May 2011

The Nation Reviewed

Owners of Australia

By James Kirby
Illustration by Jeff Fisher.
Illustration by Jeff Fisher.
Australia’s rich list

It is a curious irony that Australia’s first ‘rich list’ was created for the Communist Party of Australia. In 1955, Brisbane journalist Pete Thomas edited the pamphlet Who Owns Queensland, which was, in effect, a shame file. More than 60 years on, the pioneering work of apparatchiki such as Thomas has evolved into something entirely different.

BRW magazine’s ‘Rich 200’ list – published annually in May – is, if not a capitalist hero-gram, then a roll call of Australian business champions that is guaranteed to entice readers who normally would never spend a moment in a newspaper’s business or finance section. It is not a realistic audit; such a database is not even achievable. But, without access to tax office files, the ‘Rich 200’ is our best guide to individual wealth.

The Australian list is compiled by a team of researchers on short-term contracts who rarely express interest in a career in journalism; rather, they tend to be young bankers eager to glean insights into how to accumulate a personal fortune.

No doubt this method is adopted for other rich lists produced around the world in what has become something of a publishing subgenre that might be tagged “tycoonography”. In the United States, the dominant rich-list publisher is Forbes magazine; in the United Kingdom it is the Sunday Times. The process is sliced and diced ad nauseam: Sports Illustrated does the ‘Richest Athletes List’; Vanity Fair now does a ‘Hollywood Rich List’.

Easiest to research are tycoons with stock-market fortunes. The researcher simply multiplies the number of shares by their price and they have a ballpark figure. But when fortunes have multiple hidey-holes (especially when they are mostly in private companies), it gets more difficult. Jean Paul Getty is alleged to have said, “If you can actually count your wealth, you’re probably not very rich.”

Tycoons, almost by definition, weave a complex web, and those who operate in a maze of private ventures are hard to pin down. Consider the net worth of the late Richard Pratt’s son, Anthony, with his Visy group. In the case of the Pratt family, a researcher can only apply valuation multiples from similar packaging companies (Amcor, for example) and then try to guess the personal debts that members of the family might carry.

Artists and entertainers are more difficult still. The worth of their recording contracts and marketing brands is almost entirely guesswork, and the direct approach – simply asking them – often finds them aghast: How, as artists, are they being assessed alongside trucking magnates and oil barons?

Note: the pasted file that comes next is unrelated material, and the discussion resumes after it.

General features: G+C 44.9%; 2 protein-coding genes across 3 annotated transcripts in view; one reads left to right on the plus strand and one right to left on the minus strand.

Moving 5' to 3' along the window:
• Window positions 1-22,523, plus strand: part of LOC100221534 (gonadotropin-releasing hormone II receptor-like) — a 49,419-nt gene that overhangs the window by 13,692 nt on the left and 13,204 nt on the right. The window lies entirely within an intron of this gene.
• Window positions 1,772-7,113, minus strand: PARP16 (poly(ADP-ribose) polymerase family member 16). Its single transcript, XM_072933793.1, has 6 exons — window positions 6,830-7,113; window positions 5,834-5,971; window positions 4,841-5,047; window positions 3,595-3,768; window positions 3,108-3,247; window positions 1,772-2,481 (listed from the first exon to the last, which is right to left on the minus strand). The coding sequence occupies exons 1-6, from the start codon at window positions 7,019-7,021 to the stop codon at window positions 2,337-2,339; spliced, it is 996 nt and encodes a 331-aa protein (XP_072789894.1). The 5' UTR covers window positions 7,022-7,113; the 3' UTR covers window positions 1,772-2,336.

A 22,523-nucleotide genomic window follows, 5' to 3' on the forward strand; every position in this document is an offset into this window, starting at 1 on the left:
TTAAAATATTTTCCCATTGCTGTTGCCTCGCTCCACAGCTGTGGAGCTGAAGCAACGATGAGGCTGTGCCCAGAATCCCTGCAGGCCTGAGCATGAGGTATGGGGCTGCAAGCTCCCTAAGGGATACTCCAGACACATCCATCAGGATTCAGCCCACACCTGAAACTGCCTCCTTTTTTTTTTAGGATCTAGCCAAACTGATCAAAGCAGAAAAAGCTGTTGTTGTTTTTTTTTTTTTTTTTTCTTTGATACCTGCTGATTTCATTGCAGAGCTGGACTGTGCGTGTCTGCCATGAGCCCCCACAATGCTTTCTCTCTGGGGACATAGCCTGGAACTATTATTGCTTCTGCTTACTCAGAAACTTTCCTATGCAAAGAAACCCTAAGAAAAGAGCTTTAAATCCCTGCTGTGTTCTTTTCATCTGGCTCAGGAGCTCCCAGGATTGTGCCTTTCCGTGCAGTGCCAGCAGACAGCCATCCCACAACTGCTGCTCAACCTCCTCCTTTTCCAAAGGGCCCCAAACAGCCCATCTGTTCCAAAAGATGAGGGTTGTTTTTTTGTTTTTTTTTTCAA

You might imagine this annual public examination of wealth creating untold social difficulties in the dining rooms of Melbourne’s Toorak, Sydney’s Double Bay and Perth’s Peppermint Grove. But those on the ‘Rich 200’ list whose complaints are serious enough to have themselves removed from the files are remarkably few. It would be reasonable to imagine such extreme visibility creating tax tensions, but there’s no evidence of that either: the clout that inclusion on the list gives when it comes to raising money appears to be worth the exposure.

Problems arise when newcomers are placed too high on the list, sometimes due to a researcher’s overestimation. Subsequently, to minimise public suspicions, they have to be slowly lowered, year by year. Likewise, those revealed, as a result of a deal or a ‘liquidity event’, to have been grossly underestimated must be steadily elevated. Then there is the delicate matter of the dead. A researcher’s greatest fear is that a ‘reclusive’ list member (one who will not co-operate) has died during the year. It could happen.

As each new list comes along, it is the new self-made fortunes that get the headlines. Recent “new breed” entrants include mining magnate Nathan Tinkler and online tyros, such as the Bassat brothers, founders of recruitment empire Seek.

Mainstream media loves to feature perennial entrants – such as Gerry Harvey of Harvey Norman – who not only fly high but help others get there too. Harvey’s ex-wife, Lynette, and his now-retired business partner, Ian Norman, have accrued substantial fortunes.

For all the annual media rich-list hype, the list changes little, reflecting an isolated economy with monopolistic tendencies. In the ’60s, another campaigning journalist, Edward Campbell, made an ambitious attempt at a list that he hoped would shame the nation into a redistribution of wealth.

Campbell’s Who Owns Australia, published in 1963, detailed the serious fortunes of the Myers, the Fairfaxes, the Darlings and the Maple-Browns, all families still on the list today. The original Communist Party of Australia might have had something to say about that but it was dissolved in 1991.

James Kirby
James Kirby is a financial journalist. He is the author of the book series Business Secrets, and the managing editor of the online Business Spectator and the Eureka Report.

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